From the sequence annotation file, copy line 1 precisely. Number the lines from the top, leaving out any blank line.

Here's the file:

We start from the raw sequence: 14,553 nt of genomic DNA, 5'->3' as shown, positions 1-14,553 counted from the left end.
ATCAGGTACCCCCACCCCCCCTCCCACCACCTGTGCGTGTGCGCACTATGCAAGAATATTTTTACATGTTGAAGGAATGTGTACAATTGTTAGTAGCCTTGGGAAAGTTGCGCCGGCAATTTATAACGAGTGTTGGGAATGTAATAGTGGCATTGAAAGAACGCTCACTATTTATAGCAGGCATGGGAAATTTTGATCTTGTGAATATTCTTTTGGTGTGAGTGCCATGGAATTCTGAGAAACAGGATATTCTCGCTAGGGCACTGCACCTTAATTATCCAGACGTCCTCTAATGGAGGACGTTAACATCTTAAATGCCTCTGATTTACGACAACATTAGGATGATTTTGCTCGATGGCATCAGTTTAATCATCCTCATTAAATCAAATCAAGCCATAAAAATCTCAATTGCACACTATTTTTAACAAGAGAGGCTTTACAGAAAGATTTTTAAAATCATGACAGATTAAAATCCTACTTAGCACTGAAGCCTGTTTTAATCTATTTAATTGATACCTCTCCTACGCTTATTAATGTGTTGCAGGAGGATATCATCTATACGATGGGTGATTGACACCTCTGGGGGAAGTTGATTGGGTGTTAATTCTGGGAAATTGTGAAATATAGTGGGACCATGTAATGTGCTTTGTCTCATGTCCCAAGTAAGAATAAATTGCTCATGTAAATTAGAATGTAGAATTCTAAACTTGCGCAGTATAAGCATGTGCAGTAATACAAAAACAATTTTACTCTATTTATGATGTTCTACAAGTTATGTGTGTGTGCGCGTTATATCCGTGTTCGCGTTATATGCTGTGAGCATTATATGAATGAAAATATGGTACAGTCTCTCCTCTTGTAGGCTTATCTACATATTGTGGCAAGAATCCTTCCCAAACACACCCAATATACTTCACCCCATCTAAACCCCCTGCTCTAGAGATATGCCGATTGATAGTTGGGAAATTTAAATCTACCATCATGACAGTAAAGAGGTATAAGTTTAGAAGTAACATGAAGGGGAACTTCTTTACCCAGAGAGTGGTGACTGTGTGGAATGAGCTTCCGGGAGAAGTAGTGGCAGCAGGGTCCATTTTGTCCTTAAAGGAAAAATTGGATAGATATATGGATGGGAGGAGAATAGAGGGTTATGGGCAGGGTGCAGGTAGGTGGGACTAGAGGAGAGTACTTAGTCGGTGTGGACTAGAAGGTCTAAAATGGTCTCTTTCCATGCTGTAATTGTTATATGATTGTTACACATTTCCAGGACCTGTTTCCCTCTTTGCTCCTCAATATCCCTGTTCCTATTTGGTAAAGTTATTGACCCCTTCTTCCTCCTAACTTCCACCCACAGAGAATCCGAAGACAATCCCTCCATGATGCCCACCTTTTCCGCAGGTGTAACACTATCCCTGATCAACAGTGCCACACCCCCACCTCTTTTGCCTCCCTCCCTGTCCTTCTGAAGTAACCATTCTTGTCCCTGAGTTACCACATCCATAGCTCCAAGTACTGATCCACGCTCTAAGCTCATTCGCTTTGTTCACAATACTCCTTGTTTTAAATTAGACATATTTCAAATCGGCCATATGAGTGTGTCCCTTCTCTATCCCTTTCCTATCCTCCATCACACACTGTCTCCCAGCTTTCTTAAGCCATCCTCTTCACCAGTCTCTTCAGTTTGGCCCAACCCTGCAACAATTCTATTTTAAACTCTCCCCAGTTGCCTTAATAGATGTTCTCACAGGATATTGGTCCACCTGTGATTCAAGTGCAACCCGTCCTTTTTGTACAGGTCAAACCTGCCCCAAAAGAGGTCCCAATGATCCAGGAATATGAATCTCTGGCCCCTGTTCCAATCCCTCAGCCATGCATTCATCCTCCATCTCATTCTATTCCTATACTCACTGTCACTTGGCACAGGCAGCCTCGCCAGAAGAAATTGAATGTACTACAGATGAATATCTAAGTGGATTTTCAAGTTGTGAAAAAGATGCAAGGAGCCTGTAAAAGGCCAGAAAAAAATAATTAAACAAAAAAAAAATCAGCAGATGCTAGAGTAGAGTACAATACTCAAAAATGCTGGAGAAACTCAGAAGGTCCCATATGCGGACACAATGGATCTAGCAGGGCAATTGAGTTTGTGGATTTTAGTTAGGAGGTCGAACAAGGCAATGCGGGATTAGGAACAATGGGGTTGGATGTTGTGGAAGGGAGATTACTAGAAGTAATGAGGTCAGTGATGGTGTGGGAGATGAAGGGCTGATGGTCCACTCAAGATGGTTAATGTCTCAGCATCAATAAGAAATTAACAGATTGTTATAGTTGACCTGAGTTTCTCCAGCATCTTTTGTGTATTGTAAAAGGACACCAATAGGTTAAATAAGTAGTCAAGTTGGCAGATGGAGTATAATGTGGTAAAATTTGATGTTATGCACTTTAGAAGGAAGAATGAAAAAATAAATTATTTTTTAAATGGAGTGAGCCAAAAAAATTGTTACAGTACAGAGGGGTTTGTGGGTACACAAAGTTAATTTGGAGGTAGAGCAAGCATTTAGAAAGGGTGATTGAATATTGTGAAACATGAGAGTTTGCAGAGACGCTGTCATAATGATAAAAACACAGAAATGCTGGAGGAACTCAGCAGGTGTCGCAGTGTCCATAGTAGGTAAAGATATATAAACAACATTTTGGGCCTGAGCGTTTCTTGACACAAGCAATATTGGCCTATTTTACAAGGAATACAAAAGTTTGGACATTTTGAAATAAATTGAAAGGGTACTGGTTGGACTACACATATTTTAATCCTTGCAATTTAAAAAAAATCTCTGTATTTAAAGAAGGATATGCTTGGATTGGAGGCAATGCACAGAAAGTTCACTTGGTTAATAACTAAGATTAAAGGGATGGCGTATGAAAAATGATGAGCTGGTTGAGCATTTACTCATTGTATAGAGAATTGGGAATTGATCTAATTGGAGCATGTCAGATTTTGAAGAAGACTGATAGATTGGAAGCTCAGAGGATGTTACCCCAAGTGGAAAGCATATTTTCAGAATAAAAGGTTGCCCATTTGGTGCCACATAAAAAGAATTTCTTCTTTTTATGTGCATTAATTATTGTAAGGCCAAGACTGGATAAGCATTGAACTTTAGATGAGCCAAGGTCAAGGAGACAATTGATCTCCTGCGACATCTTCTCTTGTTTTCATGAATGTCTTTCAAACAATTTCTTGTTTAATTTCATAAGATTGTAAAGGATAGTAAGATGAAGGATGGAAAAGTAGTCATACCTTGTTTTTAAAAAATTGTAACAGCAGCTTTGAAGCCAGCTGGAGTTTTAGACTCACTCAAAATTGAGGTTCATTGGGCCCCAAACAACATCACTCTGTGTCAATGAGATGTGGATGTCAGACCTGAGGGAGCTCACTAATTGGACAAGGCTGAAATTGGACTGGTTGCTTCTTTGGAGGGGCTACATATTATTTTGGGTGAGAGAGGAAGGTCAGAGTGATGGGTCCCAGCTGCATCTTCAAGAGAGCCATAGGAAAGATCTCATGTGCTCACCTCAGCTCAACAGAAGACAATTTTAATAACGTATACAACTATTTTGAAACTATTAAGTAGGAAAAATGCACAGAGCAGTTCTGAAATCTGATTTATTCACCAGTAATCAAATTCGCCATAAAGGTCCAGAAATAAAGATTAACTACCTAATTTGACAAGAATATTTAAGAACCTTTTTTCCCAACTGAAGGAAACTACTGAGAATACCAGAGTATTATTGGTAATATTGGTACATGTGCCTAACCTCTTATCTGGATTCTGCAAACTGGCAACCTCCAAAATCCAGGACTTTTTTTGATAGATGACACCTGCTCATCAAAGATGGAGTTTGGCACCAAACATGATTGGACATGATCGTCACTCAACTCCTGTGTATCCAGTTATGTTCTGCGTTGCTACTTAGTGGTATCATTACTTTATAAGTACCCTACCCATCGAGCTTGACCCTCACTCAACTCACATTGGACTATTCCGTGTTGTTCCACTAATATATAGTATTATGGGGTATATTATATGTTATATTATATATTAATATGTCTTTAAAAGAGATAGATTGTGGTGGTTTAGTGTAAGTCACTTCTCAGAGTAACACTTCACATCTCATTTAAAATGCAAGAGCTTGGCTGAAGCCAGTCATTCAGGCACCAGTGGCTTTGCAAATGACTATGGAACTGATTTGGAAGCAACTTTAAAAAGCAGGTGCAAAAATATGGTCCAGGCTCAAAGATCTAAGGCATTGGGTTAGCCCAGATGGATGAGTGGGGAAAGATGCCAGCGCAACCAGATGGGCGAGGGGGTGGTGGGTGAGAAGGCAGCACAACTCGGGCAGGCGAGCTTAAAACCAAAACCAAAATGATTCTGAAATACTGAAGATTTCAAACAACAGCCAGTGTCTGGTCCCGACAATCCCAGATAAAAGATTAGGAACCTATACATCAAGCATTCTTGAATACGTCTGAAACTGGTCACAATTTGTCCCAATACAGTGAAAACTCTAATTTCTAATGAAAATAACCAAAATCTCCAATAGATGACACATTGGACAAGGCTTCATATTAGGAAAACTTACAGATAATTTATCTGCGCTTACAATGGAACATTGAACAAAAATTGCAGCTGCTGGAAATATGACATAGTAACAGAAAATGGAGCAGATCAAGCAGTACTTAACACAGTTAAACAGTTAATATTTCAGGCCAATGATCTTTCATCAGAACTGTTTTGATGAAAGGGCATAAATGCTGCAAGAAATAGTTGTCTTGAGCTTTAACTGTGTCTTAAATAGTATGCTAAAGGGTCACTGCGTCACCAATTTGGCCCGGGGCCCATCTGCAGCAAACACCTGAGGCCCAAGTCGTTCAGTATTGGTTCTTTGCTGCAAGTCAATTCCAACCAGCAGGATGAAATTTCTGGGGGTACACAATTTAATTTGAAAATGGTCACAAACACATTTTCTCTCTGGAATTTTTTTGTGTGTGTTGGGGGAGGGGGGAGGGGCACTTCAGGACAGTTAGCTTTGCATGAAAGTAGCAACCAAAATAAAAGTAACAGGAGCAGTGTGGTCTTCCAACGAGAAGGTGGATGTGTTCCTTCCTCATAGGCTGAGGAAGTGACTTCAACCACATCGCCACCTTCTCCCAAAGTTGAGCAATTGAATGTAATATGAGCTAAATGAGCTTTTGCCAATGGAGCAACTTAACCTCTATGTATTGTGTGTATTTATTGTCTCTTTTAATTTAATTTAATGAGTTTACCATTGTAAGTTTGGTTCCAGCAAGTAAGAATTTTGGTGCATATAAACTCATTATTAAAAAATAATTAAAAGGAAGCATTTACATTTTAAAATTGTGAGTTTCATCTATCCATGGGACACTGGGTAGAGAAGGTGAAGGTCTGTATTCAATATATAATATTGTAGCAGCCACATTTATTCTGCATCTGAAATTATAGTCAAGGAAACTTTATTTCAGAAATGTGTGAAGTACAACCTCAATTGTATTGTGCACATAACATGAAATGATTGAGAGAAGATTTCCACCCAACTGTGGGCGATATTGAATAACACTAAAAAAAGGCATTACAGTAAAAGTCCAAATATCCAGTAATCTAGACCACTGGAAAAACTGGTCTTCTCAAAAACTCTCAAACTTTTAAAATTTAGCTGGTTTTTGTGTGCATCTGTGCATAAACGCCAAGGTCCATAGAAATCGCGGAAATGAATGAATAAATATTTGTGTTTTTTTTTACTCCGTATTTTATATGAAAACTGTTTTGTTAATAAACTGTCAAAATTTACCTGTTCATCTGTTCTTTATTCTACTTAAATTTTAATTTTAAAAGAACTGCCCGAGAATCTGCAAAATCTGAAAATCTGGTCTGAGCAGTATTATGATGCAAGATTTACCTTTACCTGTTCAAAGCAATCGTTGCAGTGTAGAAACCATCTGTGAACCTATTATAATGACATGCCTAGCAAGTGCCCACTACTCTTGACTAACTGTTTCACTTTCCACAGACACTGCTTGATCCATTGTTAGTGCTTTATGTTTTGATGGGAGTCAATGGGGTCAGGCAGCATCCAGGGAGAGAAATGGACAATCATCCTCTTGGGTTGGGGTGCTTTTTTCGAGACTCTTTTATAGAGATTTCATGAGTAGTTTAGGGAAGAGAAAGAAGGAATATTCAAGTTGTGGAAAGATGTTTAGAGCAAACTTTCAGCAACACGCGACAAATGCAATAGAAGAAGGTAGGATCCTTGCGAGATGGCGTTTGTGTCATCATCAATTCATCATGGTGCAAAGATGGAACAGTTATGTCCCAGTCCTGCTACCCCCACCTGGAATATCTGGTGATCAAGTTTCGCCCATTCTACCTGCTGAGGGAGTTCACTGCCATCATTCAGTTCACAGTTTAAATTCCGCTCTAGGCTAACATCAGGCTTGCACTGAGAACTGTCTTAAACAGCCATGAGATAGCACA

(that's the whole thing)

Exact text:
We start from the raw sequence: 14,553 nt of genomic DNA, 5'->3' as shown, positions 1-14,553 counted from the left end.